By Marsh Chapel

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Luke 4:1-13

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Jesus meets us today in the fullness of His humanity, in communion with the communion of saints, all the saints including those who from their labors rest.  The levels of temptations our Lord endures, as rendered by Saint Luke, begin with the physical (bread), continue to the cultural (power) and conclude with the spiritual (religion).  Hunger, avarice, and pride beset us still, in temptations near and far.  Our communion meditation this Lord’s Day, for the beginning of Lent, places us in the presence of the humanity of Jesus, in remembrance of His pain within that humanity, and in a grateful if bittersweet thanksgiving for that utter, cruciform, dominical humanity.

Our communion meditation stretches out and back for millenia.  We are heartened to recall the refrain, even hymn, of Deuteronomy ‘mighty hand, outstretched arm, display of power, signs and wonders’ …’mighty hand, outstretched arm, display of power, signs and wonders’.  Others too have faced in some measure ranges of unsolved troubles as we face ours today in planet, pandemic, politics, prejudice, pocketbook and peril.   The gift of freedom, the price of freedom, the protection of freedom have ever been at the heart of faith.  We are reminded of this in our experience right now, March 2022.  A wandering Aramean was my father, writes the Deuteronomist.  We are not the first generation to be faced with peril and price of freedom, and that itself can be a measure of reassurance.

Our communion meditation settles us in faith, the faith which St. Paul can name with precision, located in baptism and belief, in baptism and belief.  These are sentences worthy of memorization. "The word is near you, on your lips and in your heart" (that is, the word of faith that we proclaim); because if you confess with your lips that Jesus is Lord and believe in your heart that God raised him from the dead, you will be saved. For one believes with the heart and so is justified, and one confesses with the mouth and so is saved. The scripture says, "No one who believes in him will be put to shame." For there is no distinction between Jew and Greek; the same Lord is Lord of all and is generous to all who call on him. For, "Everyone who calls on the name of the Lord shall be saved."  Confession with the lips and belief in the heart, and we move forward into an open, uncertain, free future, with all its dangers, costs and joys.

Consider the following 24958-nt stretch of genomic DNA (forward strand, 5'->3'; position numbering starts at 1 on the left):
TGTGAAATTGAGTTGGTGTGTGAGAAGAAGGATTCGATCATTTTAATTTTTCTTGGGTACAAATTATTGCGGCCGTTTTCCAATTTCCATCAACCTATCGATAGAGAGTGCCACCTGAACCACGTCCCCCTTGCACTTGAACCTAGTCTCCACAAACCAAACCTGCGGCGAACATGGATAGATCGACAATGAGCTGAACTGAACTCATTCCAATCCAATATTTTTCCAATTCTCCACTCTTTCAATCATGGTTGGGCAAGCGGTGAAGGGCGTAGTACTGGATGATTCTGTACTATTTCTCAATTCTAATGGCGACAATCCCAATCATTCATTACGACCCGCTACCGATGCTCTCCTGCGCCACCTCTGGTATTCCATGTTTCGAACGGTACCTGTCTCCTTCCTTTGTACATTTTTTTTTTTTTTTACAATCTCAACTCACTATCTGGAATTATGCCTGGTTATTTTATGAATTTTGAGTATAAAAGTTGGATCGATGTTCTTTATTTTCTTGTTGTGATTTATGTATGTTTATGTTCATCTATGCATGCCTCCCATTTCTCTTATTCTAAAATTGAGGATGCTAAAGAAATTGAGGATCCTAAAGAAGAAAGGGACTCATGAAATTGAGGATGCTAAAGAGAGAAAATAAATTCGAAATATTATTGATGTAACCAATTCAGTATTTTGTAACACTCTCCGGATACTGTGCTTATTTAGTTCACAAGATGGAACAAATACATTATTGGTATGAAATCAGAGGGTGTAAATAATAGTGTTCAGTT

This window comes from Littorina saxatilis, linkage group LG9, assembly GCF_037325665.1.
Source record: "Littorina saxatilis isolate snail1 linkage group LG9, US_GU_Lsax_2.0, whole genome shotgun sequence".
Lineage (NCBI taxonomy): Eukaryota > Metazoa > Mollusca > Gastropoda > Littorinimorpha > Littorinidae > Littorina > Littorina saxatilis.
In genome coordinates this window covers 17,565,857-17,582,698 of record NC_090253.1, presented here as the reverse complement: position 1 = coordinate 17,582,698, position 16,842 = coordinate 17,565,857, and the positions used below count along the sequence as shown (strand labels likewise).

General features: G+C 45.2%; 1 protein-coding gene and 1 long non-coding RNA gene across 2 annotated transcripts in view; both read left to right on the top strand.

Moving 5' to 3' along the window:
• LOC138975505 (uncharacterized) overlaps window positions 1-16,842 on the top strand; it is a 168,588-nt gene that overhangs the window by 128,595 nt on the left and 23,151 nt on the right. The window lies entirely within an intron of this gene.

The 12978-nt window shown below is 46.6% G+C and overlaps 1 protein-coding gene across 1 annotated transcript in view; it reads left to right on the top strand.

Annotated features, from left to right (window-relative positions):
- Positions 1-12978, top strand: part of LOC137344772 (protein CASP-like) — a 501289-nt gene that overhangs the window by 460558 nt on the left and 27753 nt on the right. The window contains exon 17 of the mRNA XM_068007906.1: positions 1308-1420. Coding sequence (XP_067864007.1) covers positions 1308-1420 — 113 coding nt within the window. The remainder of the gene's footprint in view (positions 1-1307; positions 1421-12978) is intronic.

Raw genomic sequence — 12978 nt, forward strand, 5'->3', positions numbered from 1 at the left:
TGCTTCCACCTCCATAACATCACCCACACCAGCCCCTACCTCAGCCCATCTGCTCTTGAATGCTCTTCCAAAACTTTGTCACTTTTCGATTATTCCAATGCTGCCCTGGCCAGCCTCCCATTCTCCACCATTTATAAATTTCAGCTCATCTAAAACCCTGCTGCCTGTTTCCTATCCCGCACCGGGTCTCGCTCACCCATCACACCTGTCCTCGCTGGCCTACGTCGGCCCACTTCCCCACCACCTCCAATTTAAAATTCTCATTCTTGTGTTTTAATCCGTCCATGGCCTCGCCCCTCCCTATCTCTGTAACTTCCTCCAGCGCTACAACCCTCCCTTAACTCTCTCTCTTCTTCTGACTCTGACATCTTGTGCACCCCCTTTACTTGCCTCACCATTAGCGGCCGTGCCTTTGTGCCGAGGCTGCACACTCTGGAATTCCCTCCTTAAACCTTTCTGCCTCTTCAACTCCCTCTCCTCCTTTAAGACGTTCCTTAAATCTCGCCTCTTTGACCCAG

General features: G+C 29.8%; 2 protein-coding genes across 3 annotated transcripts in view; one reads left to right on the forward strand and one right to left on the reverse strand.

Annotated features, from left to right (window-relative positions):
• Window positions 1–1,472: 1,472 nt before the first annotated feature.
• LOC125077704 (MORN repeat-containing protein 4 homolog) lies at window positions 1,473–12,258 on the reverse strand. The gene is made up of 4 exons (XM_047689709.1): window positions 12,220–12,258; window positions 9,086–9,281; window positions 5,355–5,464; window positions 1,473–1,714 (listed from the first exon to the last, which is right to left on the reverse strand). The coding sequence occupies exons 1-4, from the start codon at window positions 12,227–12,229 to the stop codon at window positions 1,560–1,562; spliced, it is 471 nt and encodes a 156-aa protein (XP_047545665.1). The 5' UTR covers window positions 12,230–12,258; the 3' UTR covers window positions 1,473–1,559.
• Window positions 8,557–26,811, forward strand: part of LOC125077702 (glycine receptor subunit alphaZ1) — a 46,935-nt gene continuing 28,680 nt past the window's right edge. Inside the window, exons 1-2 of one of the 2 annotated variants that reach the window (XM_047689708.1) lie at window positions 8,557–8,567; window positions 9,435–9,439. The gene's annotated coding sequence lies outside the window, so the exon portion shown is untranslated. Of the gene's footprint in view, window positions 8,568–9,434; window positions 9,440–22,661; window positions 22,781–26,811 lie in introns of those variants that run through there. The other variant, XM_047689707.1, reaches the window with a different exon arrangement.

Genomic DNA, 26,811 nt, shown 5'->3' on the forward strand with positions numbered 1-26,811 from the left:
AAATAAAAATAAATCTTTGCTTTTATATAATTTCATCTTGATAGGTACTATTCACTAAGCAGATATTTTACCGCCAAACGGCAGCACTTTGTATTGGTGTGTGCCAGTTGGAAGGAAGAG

From here it is a short step to the song, the psalm of the day, the singing of faith.  After 18 months without the chance to sing the hymns of faith together, March 2020 through August 2021, we will not likely ever again take such a simple grace for granted.  The psalm brings a communion in meditation on God in whom we trust, God in whom we trust.  My refuge, my fortress, my refuge, my fortress.  We sang in this sanctuary in hard days past:  Fallujah in 2007 and the nadir of a war that was contrary to Christian teaching both pacifist and just war, a Syrian red line held and then not in 2013, the election in 2016 and a prior president’s praise of Putin, and insurrection, insurrection in 2021. Words have lasting meaning and votes have lasting meaning.  There are times when you sing songs in the night, with Job. Songs, hymns, are written still, in the moment.  For fifteen years we sat in a mid-week service behind a professor, now retired and moved, Cheryl Boots, who writes hymns, and sent one this week.  Its third verse: